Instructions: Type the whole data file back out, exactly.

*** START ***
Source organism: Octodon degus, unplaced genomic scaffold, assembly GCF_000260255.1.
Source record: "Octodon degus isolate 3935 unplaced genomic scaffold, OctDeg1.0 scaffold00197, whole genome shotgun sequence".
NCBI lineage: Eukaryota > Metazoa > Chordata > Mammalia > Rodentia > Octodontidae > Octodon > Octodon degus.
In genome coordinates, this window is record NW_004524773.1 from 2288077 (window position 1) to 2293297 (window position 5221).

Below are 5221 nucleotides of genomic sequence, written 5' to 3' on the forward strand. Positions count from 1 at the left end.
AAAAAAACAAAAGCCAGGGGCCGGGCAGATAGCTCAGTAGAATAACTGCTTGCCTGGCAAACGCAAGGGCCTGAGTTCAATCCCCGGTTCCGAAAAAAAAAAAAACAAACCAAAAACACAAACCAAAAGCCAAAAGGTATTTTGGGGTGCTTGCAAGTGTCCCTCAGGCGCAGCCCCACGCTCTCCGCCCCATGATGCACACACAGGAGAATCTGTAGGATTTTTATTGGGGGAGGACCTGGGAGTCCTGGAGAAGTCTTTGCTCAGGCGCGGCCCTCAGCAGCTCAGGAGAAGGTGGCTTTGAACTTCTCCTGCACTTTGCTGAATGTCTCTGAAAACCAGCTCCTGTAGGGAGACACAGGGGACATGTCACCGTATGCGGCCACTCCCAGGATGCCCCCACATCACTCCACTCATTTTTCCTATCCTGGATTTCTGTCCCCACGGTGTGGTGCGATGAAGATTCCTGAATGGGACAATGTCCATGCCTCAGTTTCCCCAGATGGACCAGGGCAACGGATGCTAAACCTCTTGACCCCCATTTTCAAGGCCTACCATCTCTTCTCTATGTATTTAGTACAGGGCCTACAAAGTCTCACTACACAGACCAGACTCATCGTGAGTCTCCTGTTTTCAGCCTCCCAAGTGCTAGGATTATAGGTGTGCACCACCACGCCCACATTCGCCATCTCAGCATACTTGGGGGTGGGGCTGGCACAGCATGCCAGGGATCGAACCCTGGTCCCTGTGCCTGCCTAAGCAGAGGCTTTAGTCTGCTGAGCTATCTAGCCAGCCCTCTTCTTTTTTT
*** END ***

Source organism: Octodon degus, unplaced genomic scaffold, assembly GCF_000260255.1.
Source record: "Octodon degus isolate 3935 unplaced genomic scaffold, OctDeg1.0 scaffold00197, whole genome shotgun sequence".
NCBI lineage: Eukaryota > Metazoa > Chordata > Mammalia > Rodentia > Octodontidae > Octodon > Octodon degus.
In genome coordinates, this window is record NW_004524773.1 from 2288077 (window position 1) to 2293297 (window position 5221).

Below are 5221 nucleotides of genomic sequence, written 5' to 3' on the forward strand. Positions count from 1 at the left end.
AAAAAAACAAAAGCCAGGGGCCGGGCAGATAGCTCAGTAGAATAACTGCTTGCCTGGCAAACGCAAGGGCCTGAGTTCAATCCCCGGTTCCGAAAAAAAAAAAAACAAACCAAAAACACAAACCAAAAGCCAAAAGGTATTTTGGGGTGCTTGCAAGTGTCCCTCAGGCGCAGCCCCACGCTCTCCGCCCCATGATGCACACACAGGAGAATCTGTAGGATTTTTATTGGGGGAGGACCTGGGAGTCCTGGAGAAGTCTTTGCTCAGGCGCGGCCCTCAGCAGCTCAGGAGAAGGTGGCTTTGAACTTCTCCTGCACTTTGCTGAATGTCTCTGAAAACCAGCTCCTGTAGGGAGACACAGGGGACATGTCACCGTATGCGGCCACTCCCAGGATGCCCCCACATCACTCCACTCATTTTTCCTATCCTGGATTTCTGTCCCCACGGTGTGGTGCGATGAAGATTCCTGAATGGGACAATGTCCATGCCTCAGTTTCCCCAGATGGACCAGGGCAACGGATGCTAAACCTCTTGACCCCCATTTTCAAGGCCTACCATCTCTTCTCTATGTATTTAGTACAGGGCCTACAAAGTCTCACTACACAGACCAGACTCATCGTGAGTCTCCTGTTTTCAGCCTCCCAAGTGCTAGGATTATAGGTGTGCACCACCACGCCCACATTCGCCATCTCAGCATACTTGGGGGTGGGGCTGGCACAGCATGCCAGGGATCGAACCCTGGTCCCTGTGCCTGCCTAAGCAGAGGCTTTAGTCTGCTGAGCTATCTAGCCAGCCCTCTTCTTTTTTT